Seven steps to the perfect cup of tea – many have done it wrong
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The UK is a nation of die-hard tea lovers, but many of us aren’t making it correctly, according to experts. Family-owned tea and coffee company Ringtons shared their seven top tips for a perfect cuppa.
Tea fanatics take note, as there’s a lot more to making the perfect brew than what you might think.
Ringtons’ professional tea taster Jake McMullon shared his top techniques for brewing a classic black tea.
In order to make the perfect cuppa, the choice of mug is absolutely essential, according to the expert.
He stated: “Choosing the right type of mug to conduct heat and retain it effectively, whilst not affecting the taste is a key part of making a tasty cup of tea.
“Glass, china and porcelain are all smooth, non-porous and won’t affect the flavour of your brew.
“Thicker mugs will retain the heat for longer whereas thinner, more delicate cups will lose heat faster.
“Warming your mug to roughly the same temperature as the tea before using it will help your infusion along.”
Next, the expert emphasised the importance of freshness, as “fresh equals flavourful”.
“Always use freshly boiled water for your tea and if you’re really serious about your brew, use a water filter to eliminate any flavour impairers within the water,” he explained.
“Hard water contains a higher mineral content and can result in a darker, denser tea, whereas soft water makes a more desirable flavour.
“Over-boiling your water can result in oxygen levels being reduced which results in a blander tasting tea.”
Jake also recommended that tea drinks warm their mugs to around the same temperature as the brewing water, to “help your infusion develop and bring out the flavours of the tea leaves”.
For those using a temperature-controlled kettle, the optimum temperature for brewing black tea is ideally between 95-98 degrees celsius.
Next, the expert answered the age-old question, “How long should you leave your tea bag to brew?”.
Depending on how strong you like your cuppa, Jake suggested going for around four minutes, while more delicate green tea only needs around two minutes at a lower temperature.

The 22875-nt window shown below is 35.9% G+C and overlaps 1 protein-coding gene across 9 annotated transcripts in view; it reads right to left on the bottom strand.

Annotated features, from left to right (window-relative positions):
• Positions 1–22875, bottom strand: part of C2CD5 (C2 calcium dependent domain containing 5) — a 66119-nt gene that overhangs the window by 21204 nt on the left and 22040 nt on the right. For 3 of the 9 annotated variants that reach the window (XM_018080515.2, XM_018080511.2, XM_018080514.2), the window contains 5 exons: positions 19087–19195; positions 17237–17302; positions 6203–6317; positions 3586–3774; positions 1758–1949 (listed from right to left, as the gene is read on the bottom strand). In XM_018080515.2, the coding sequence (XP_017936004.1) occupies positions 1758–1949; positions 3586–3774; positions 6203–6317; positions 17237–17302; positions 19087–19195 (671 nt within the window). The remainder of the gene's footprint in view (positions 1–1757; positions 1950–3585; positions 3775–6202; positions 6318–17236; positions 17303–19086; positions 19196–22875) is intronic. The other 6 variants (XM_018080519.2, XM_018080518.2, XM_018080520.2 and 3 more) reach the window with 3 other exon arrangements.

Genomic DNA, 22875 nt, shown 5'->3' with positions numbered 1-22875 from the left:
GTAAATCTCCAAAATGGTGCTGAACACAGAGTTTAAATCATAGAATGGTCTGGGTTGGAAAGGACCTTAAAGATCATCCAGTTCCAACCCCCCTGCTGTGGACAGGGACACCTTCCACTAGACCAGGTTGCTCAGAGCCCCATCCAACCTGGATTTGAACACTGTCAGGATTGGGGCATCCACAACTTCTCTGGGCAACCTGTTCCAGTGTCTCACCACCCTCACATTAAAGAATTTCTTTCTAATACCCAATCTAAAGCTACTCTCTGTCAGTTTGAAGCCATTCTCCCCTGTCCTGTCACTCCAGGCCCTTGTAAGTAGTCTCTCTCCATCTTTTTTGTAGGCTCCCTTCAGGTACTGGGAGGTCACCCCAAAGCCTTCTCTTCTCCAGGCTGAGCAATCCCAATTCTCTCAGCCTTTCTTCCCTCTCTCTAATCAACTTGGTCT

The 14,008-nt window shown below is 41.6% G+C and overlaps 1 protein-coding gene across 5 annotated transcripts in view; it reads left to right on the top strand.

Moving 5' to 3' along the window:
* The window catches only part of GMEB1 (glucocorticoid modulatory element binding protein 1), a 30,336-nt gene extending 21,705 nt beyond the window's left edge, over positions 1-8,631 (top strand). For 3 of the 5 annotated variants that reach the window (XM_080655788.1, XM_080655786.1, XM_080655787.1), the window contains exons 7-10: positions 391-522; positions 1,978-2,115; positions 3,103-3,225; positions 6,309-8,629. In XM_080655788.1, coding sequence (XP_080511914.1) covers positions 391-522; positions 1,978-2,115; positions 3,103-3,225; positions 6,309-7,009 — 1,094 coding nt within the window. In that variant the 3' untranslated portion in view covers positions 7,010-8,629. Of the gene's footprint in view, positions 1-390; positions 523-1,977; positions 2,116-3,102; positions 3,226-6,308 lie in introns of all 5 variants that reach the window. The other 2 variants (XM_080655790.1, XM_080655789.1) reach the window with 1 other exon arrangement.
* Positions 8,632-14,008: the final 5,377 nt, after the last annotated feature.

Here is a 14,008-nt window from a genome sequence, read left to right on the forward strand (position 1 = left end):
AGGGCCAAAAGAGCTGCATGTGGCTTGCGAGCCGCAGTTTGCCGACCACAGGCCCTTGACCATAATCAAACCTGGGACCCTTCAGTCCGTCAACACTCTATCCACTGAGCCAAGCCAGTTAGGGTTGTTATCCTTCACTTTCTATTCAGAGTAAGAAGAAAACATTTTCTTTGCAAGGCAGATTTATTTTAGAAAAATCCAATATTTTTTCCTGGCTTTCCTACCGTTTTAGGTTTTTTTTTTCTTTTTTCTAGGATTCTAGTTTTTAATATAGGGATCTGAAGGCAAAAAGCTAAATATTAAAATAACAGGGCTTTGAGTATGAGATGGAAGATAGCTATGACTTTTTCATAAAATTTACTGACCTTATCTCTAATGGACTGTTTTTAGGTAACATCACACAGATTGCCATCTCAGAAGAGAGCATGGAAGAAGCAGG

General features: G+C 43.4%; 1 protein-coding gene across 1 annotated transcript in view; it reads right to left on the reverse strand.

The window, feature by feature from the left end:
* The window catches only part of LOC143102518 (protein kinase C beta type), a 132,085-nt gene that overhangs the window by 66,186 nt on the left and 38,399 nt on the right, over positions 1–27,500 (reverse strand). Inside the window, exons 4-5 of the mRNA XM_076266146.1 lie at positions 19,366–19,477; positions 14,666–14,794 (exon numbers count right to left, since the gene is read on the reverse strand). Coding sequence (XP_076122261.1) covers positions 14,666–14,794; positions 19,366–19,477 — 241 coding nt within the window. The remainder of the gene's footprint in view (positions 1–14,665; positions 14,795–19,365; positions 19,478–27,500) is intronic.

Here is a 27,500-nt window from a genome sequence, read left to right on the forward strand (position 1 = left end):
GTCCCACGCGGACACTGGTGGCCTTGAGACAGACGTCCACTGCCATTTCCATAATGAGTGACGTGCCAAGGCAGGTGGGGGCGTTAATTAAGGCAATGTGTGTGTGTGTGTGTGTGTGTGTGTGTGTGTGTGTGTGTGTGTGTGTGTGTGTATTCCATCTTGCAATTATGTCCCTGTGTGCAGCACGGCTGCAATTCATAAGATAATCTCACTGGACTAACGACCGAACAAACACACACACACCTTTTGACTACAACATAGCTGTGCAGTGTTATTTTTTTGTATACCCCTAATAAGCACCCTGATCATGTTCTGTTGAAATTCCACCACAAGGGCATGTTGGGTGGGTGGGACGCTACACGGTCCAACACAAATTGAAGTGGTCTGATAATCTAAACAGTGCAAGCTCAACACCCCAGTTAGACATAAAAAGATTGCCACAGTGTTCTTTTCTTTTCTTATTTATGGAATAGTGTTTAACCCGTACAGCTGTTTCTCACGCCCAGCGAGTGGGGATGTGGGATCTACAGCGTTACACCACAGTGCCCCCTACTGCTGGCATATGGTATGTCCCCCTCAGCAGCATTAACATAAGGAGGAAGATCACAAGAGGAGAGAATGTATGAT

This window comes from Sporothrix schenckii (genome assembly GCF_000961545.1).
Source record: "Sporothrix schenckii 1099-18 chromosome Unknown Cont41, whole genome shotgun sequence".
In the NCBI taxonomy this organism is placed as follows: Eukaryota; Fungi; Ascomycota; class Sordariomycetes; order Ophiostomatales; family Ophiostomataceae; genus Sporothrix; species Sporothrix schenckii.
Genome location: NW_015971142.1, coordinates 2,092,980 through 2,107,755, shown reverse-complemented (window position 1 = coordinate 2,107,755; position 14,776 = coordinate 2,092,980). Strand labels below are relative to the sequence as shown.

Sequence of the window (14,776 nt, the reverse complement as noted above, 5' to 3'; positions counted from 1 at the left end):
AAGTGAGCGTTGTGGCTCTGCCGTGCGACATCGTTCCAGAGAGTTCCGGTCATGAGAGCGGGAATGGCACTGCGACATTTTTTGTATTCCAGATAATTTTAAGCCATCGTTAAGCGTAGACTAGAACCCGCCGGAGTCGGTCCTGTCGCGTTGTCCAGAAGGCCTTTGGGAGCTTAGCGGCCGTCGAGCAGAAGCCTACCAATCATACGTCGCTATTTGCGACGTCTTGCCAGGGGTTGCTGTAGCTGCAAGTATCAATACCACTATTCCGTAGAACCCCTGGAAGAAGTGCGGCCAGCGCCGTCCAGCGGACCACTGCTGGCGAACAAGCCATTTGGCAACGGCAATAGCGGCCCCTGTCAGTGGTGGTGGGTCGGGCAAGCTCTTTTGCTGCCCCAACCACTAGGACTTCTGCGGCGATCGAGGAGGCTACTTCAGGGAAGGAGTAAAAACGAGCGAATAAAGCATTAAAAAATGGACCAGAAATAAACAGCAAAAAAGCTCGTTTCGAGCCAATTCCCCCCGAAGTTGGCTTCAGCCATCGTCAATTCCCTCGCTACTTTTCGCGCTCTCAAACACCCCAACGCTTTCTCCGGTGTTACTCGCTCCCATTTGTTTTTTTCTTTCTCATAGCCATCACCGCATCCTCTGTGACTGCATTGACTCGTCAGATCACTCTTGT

For maximum flavour, cover the tea while it’s brewing and make sure to stir it occasionally.
The expert gave his verdict on whether the type of milk affects tea taste. Jake said: “The percentage of natural fat in the milk used will affect the taste and texture of your typical cuppa.
“Both whole-fat and semi-skimmed milk will add a creamy note to your tea, making it smooth and rich.
“You may find that skimmed and low-fat offerings are too watery and don’t give you the same silky-smooth texture. They’re also unlikely to balance out any bitterness in the tannins.
“Black tea is typically stronger and bolder in flavour than its paler cousins and it stands up well to milk and sweeteners, making it the ideal choice for your morning cuppa.
“If you’re using non-dairy alternatives such as soya milk, you may find that it splits in hot tea. Warming the milk beforehand will help to combat this.”
As for when to add milk, Jake suggested that the magic formula is to “add your tea first, brew to your taste, then add the milk after”.
This is because when you add cold milk to the mug first, the temperature of the boiled water lowers slightly and the tea won’t brew as effectively.
Finally, tea lovers should take their time to enjoy their tea, refraining from gulping it down straightaway – but why?
Obviously, tea drinkers do not want their mouth to be scalded by their favourite beverage, but there’s more to it than that.
“Allowing your tea to sit before drinking it not only lets it come to a drinkable temperature, but some of the more subtle flavours will come to the fore at a slightly cooler temperature.”
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